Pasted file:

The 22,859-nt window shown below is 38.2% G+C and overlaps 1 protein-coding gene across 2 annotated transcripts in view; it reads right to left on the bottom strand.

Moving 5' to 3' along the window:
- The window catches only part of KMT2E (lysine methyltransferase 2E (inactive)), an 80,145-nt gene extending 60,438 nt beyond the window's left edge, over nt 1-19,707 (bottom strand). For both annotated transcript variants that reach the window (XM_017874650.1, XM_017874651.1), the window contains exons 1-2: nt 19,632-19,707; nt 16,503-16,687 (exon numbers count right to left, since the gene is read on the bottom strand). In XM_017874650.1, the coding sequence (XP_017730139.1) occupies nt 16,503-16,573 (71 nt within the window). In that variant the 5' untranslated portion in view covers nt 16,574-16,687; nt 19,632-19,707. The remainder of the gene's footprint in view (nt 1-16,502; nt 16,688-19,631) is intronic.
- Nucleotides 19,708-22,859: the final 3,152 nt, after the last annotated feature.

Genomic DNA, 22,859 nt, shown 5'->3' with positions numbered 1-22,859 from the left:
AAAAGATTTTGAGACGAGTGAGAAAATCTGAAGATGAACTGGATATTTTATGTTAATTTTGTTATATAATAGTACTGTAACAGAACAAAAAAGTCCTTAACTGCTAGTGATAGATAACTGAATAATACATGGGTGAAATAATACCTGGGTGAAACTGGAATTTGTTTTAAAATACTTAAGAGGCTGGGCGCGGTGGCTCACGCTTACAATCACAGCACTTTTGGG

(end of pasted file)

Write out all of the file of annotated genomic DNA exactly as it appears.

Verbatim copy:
The 22,859-nt window shown below is 38.2% G+C and overlaps 1 protein-coding gene across 2 annotated transcripts in view; it reads right to left on the bottom strand.

Moving 5' to 3' along the window:
- The window catches only part of KMT2E (lysine methyltransferase 2E (inactive)), an 80,145-nt gene extending 60,438 nt beyond the window's left edge, over nt 1-19,707 (bottom strand). For both annotated transcript variants that reach the window (XM_017874650.1, XM_017874651.1), the window contains exons 1-2: nt 19,632-19,707; nt 16,503-16,687 (exon numbers count right to left, since the gene is read on the bottom strand). In XM_017874650.1, the coding sequence (XP_017730139.1) occupies nt 16,503-16,573 (71 nt within the window). In that variant the 5' untranslated portion in view covers nt 16,574-16,687; nt 19,632-19,707. The remainder of the gene's footprint in view (nt 1-16,502; nt 16,688-19,631) is intronic.
- Nucleotides 19,708-22,859: the final 3,152 nt, after the last annotated feature.

Genomic DNA, 22,859 nt, shown 5'->3' with positions numbered 1-22,859 from the left:
AAAAGATTTTGAGACGAGTGAGAAAATCTGAAGATGAACTGGATATTTTATGTTAATTTTGTTATATAATAGTACTGTAACAGAACAAAAAAGTCCTTAACTGCTAGTGATAGATAACTGAATAATACATGGGTGAAATAATACCTGGGTGAAACTGGAATTTGTTTTAAAATACTTAAGAGGCTGGGCGCGGTGGCTCACGCTTACAATCACAGCACTTTTGGG